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Big Sky should look toward NDSU
The Big Sky Conference is looking for a travel partner for UND.
It shouldn’t be looking too far.
An ideal addition sits just 75 miles away — UND’s longtime rival, North Dakota State.
The Big Sky Conference denied NDSU admission about 10 years ago, but times and circumstances have changed (and, in hindsight, adding both NDSU and UND a decade ago probably would have been a good move for the league).
Adding NDSU would immediately give UND a true travel partner. It would give the conference a school that is institutionally like others in the league. It would add to the league’s strength in both football and men’s basketball.
It would also give the league a great rivalry with great attendance numbers. So, from the Big Sky’s perspective, it makes a lot of sense.
Would NDSU do it? That may be the bigger question.
NDSU already has a home for most of its sports in the Summit League. Football participates in the Missouri Valley Football Conference.
But it’s doubtful that NDSU is comfortable in the Summit League right now. It’s a league where nobody seems particularly content. In the last 23 years, 21 teams have jumped ship. It’s a nice stopping spot, but nobody outside of Western Illinois stays.
There’s no sign of it slowing down, either.
Four teams have left the league in the last three years. Several reports say Oakland University will join that group and take a spot in the Horizon League soon — a move that Oakland has publicly wanted for a decade.
If Oakland does leave, the Summit is down to eight teams. With the remaining squads surely looking at other opportunities, it doesn’t leave the league in a strong position.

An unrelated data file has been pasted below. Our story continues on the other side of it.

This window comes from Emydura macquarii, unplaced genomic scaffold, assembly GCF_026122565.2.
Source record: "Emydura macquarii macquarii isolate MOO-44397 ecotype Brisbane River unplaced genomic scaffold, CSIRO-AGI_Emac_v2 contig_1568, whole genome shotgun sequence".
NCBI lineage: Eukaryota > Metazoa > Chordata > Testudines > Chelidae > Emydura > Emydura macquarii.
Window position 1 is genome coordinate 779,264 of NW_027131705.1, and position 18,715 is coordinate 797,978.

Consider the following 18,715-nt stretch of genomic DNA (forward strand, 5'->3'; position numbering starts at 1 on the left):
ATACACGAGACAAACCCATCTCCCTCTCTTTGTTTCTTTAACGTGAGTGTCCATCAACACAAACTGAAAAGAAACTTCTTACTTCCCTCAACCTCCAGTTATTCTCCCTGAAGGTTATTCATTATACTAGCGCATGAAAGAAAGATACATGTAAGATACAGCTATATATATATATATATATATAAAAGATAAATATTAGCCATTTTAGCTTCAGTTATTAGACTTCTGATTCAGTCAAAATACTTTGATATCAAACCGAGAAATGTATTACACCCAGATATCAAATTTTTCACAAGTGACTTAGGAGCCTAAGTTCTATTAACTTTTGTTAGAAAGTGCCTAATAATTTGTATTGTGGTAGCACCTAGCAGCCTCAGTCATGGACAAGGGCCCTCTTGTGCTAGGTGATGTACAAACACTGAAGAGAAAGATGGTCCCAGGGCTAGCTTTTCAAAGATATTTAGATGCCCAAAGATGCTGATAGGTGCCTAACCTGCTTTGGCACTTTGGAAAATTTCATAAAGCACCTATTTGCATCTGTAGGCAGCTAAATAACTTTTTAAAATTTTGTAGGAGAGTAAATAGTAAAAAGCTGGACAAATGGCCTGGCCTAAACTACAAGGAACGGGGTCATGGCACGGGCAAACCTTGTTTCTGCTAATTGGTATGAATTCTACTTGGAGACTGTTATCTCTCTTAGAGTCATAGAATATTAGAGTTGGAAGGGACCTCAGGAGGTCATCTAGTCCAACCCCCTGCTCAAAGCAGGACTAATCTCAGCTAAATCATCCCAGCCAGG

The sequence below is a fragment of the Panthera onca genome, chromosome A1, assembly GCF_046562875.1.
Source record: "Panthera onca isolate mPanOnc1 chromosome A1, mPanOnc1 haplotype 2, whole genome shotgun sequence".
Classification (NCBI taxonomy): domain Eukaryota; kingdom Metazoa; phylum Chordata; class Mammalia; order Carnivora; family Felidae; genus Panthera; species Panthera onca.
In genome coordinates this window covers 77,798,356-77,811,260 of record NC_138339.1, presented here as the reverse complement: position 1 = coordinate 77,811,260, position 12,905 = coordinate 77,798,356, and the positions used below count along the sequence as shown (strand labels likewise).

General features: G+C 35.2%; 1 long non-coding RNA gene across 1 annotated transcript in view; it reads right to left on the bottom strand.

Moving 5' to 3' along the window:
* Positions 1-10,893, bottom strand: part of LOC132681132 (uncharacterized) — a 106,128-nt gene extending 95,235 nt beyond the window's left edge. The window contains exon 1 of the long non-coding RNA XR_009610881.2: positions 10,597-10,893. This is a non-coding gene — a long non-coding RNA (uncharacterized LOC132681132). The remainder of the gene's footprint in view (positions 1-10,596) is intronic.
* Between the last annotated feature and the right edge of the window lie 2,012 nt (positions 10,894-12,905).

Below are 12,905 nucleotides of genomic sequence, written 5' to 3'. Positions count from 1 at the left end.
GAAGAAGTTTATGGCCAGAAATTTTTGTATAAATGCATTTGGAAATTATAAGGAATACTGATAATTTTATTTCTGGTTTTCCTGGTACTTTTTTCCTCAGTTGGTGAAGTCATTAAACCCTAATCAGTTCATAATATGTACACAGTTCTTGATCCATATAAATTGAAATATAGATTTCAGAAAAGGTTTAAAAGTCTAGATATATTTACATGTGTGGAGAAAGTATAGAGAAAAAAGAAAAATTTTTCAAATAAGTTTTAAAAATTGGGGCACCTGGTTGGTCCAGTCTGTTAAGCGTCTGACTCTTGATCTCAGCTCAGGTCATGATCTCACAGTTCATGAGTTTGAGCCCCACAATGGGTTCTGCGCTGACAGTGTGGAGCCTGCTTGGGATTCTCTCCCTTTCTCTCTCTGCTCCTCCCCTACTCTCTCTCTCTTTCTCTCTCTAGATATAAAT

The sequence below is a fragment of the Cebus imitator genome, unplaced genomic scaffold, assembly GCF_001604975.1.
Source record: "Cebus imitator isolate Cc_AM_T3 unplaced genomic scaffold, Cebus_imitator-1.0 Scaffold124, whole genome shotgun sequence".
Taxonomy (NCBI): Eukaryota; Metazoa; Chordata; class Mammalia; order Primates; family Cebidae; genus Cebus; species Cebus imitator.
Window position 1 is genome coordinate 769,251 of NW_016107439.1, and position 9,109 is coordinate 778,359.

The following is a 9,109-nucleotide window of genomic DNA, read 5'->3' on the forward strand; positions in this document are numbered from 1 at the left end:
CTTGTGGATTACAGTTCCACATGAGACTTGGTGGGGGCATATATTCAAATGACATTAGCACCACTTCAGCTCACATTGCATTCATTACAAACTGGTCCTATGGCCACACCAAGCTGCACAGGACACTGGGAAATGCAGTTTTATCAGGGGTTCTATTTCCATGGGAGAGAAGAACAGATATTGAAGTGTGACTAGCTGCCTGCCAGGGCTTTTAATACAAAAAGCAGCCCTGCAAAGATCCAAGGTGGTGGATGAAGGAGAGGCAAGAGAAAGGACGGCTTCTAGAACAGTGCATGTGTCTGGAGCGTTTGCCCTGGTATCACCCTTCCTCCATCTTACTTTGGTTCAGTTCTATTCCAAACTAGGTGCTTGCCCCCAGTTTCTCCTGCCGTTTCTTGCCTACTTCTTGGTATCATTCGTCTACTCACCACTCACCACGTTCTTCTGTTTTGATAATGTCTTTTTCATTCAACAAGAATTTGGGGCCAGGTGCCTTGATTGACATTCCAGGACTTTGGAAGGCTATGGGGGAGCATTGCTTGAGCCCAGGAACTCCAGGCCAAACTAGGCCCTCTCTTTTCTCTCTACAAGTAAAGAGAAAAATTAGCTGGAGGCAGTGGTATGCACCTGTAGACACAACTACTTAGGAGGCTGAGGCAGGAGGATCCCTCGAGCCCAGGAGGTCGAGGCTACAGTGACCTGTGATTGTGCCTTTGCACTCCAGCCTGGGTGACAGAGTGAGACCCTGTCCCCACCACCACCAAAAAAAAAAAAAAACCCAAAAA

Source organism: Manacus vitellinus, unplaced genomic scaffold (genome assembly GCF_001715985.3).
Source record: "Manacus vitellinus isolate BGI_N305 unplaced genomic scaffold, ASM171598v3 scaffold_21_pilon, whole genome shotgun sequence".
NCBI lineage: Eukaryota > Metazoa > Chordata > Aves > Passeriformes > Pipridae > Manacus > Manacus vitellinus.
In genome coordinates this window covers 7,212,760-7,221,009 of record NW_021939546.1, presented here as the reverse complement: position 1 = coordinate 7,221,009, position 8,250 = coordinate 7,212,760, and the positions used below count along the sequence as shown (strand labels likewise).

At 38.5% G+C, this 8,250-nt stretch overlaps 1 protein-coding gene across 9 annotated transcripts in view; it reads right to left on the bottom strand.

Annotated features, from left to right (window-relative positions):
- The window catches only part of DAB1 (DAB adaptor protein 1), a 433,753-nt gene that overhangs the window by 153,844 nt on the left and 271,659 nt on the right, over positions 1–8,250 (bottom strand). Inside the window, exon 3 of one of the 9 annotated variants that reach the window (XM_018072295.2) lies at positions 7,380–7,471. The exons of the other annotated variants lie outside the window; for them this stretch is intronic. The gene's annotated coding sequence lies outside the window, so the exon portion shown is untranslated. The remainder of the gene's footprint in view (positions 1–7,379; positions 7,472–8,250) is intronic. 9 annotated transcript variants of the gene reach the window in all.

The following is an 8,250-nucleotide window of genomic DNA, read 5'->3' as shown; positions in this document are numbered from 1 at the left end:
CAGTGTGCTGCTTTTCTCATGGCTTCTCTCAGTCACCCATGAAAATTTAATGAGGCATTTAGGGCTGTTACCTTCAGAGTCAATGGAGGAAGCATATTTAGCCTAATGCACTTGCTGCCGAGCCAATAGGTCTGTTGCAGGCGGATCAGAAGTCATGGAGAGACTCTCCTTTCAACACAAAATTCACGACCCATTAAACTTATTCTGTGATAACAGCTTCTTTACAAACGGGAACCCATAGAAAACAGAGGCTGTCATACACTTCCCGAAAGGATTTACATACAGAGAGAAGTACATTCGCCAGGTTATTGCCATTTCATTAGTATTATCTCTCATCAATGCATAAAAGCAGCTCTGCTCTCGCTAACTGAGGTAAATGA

NDSU’s first choice is likely the Missouri Valley Conference for all sports. But the MVC has only lost one team in the last 16 years (Creighton will leave next year), and that spot has already been filled.
Choice No. 2 would likely be the Horizon. But with no Horizon school within eight hours of NDSU, the league may not want to expand that far west.
So, if the MVC and Horizon are out, it’s the Summit or the Big Sky.
Are travel costs lower in the Summit? Probably. But it’s not like the Summit is much of a bus league. Next year, it will cover three time zones like the Big Sky, and NDSU will fly to most destinations in the league.
Would NDSU give up a home for its baseball team? Yes. But the Summit isn’t much of a home for baseball right now, anyway. If Oakland leaves, it is down to five teams — not enough for an automatic bid to the NCAA tournament.
The Summit could have addressed that situation by adding UND baseball as an affiliate — UND was looking for a home before it went to the WAC — but commissioner Tom Douple never invited UND. Douple was more interested in maintaining a feud with UND than looking out for the Summit schools with baseball.
We also found out last summer that NDSU President Dean Bresciani may not be particularly fond of Douple. It was revealed in emails that Bresciani was critical of the commissioner in a job review for his bizarre handling of UND’s membership bid.
Douple said UND could not enter the Summit League until it dropped its Fighting Sioux nickname. Douple later told The Forum that UND officials, not the league, asked that the retirement of the nickname be a requirement for membership.
If that was the truth, the fact that a commissioner of a league would agree to jump in the middle of a controversy at a non-member school at its request is mind-boggling. Bresciani gets that and was not happy.
Are Bresciani and NDSU ready to leave the Summit for the Big Sky now? No, that is doubtful.
But if/when NDSU decides the Summit is too unstable to stay, the Big Sky should be ready to open its doors.
By: Brad Elliott Schlossman, Grand Forks Herald